Mercedes has warned it will quit formula one if moves to revive the old V8 era are successful. Amid the debate about costs driving small teams out of F1, and the separate argument about an engine de...
Mercedes has warned it will quit formula one if moves to revive the old V8 era are successful.
Amid the debate about costs driving small teams out of F1, and the separate argument about an engine development 'unfreeze', Bernie Ecclestone showed his hand by reiterating he is staunchly opposed to the new V6s.
"We need to change the regulations," the F1 chief executive told Sky television a week ago. "We're going to try to get rid of these (V6) engines.
"They don't do anything for anybody. They're not formula one," he insisted.
The 84-year-old Briton most certainly has some allies. Some of them are fans who miss the normally-aspirated V8 scream.
And Ecclestone also has many race promoters on side.
"I don't think there's any problem with the number of cars," said Austin promoter Bobby Epstein, who welcomed an 18-car grid to the US GP a week ago. "If the competition up front is good, the total number doesn't matter.
"But it would be great to hear them," he added.
It is at this point that the back-and-forth 'unfreeze' debate comes into play.
Although Lewis Hamilton and Nico Rosberg have been wheel-to-wheel in 2014, Mercedes was utterly dominant and rival engine suppliers Renault and Ferrari are desperate for the rules to be relaxed so they can catch up.
Mercedes, having mastered the start of the new turbo era, is understandably reluctant.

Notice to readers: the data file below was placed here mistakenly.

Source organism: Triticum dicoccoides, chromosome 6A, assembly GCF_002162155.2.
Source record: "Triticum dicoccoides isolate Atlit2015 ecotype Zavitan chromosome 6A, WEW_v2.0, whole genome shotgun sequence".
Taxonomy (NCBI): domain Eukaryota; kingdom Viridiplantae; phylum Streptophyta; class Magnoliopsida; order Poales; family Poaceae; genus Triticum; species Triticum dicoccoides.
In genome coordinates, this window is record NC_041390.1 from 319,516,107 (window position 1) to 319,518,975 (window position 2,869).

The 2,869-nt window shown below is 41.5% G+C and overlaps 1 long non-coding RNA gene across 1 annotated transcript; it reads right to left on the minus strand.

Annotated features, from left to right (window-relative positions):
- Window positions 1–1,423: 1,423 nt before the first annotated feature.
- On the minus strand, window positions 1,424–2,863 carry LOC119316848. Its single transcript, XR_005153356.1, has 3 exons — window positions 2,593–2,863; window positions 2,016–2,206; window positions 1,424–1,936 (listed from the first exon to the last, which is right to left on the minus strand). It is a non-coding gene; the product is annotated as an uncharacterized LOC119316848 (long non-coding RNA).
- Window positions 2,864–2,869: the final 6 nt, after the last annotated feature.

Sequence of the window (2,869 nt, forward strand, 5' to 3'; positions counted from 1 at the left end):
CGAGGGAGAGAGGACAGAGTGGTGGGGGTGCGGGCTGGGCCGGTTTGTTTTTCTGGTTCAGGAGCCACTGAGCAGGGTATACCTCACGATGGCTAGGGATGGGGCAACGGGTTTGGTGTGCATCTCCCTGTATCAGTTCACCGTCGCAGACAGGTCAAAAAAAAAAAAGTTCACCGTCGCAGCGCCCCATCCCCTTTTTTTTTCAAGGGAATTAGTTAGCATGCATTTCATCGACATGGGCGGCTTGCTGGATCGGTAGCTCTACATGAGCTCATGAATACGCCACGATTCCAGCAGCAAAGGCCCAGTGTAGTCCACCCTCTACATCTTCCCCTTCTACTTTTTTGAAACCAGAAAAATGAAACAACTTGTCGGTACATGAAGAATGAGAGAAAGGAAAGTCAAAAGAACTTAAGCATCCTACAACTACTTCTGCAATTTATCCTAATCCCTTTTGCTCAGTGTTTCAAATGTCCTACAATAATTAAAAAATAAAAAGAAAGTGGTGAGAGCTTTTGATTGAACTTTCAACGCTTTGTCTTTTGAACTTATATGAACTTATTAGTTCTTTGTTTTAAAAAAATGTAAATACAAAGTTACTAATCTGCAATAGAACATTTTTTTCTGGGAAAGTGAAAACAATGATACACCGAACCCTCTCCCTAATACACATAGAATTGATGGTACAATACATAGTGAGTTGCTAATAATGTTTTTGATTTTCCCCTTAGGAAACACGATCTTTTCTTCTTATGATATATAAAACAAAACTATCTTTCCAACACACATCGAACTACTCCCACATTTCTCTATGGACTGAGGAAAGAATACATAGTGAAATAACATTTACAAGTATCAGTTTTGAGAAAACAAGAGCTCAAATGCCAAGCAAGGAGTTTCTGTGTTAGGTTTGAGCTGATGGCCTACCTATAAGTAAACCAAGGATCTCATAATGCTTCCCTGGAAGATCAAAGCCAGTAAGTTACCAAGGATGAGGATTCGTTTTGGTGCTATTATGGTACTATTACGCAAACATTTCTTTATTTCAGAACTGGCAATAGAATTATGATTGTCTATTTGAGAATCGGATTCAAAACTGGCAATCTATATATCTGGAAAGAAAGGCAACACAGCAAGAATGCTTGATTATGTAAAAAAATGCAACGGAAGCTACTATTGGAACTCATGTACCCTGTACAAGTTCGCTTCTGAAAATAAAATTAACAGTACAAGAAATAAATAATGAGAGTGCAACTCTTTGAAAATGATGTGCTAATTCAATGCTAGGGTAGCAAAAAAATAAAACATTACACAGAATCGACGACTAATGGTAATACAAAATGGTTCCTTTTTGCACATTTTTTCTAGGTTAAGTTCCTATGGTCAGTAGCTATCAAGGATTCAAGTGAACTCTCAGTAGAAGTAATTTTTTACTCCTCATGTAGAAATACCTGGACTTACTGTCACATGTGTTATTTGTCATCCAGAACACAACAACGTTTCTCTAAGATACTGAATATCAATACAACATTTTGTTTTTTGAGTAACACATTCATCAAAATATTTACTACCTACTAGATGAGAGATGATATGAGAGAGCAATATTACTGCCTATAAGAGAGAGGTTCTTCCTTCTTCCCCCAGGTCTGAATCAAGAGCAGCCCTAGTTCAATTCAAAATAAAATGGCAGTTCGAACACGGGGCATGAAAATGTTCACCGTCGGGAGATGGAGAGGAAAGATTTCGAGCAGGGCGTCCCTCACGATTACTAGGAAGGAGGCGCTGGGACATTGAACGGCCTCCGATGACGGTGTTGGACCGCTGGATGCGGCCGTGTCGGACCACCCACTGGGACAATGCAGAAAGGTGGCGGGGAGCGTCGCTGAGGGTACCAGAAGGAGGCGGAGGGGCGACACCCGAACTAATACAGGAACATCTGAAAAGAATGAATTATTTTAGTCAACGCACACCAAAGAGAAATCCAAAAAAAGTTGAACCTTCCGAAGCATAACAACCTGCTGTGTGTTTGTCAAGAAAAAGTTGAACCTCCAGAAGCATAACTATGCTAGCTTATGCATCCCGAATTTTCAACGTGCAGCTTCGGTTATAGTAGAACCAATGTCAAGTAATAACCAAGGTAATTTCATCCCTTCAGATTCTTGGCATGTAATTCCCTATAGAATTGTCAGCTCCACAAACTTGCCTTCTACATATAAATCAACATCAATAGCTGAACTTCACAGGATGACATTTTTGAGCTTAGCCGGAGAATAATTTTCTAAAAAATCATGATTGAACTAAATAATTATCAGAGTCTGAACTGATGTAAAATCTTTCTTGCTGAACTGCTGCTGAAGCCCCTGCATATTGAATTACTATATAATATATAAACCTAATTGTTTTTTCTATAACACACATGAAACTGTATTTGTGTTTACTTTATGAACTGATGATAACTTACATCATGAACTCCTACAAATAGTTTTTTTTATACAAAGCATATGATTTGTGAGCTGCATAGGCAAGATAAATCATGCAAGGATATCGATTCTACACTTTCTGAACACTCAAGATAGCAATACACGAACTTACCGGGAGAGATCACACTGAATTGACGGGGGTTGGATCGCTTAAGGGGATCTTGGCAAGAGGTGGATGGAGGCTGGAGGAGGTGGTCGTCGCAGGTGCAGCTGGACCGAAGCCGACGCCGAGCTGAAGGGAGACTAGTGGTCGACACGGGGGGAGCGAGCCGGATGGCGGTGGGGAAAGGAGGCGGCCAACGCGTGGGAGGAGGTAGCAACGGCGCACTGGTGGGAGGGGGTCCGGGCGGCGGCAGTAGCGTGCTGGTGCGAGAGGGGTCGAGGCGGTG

"We were slowed down for five years running with aerodynamic restrictions," said Dr Helmut Marko, of F1's formerly-dominant force Red Bull.
"All we're asking of Mercedes is that they give us the chance to get closer," he told Germany's Auto Motor und Sport.
Mercedes has offered a slight compromise, but not all of what Renault and Ferrari are demanding.
Now, Ferrari, Renault and perhaps even Honda are threatening that if Mercedes continues to refuse, they will push through a total opening up of engine development for 2016 with the power of their majority vote.
That will send costs through the roof and almost certainly drive more teams out of business.
The golden solution to that might be to go down Ecclestone's road of reviving the cheaper and fan-pleasing V8 engines.
"No one likes to take a step backwards," Red Bull team boss Christian Horner said, "but sometimes you have to realise when something has gone wrong."
Indeed, struggling small teams like Lotus, Sauber and Force India would be much happier with an old, V8-style engine bill.
"None of us wanted the new engines," said Lotus owner Gerard Lopez, speaking for the struggling trio. "They were forced upon us."
He indicated he would not be opposed to another engine type being introduced, particularly if it was much cheaper.
"If I told Pastor or Romain that next year they're pedalling their car, they're not going to be particularly excited. But it would be way cheaper for us and I might actually make money," Lopez smiled.
Honda, however, is only returning to F1 next year because of the new, modern and more road-relevant engine formula.
And Niki Lauda, Mercedes' team chairman, warned that bringing back the V8s would have other drastic consequences.
"If V8 comes back," the F1 legend said, "Mercedes will be gone."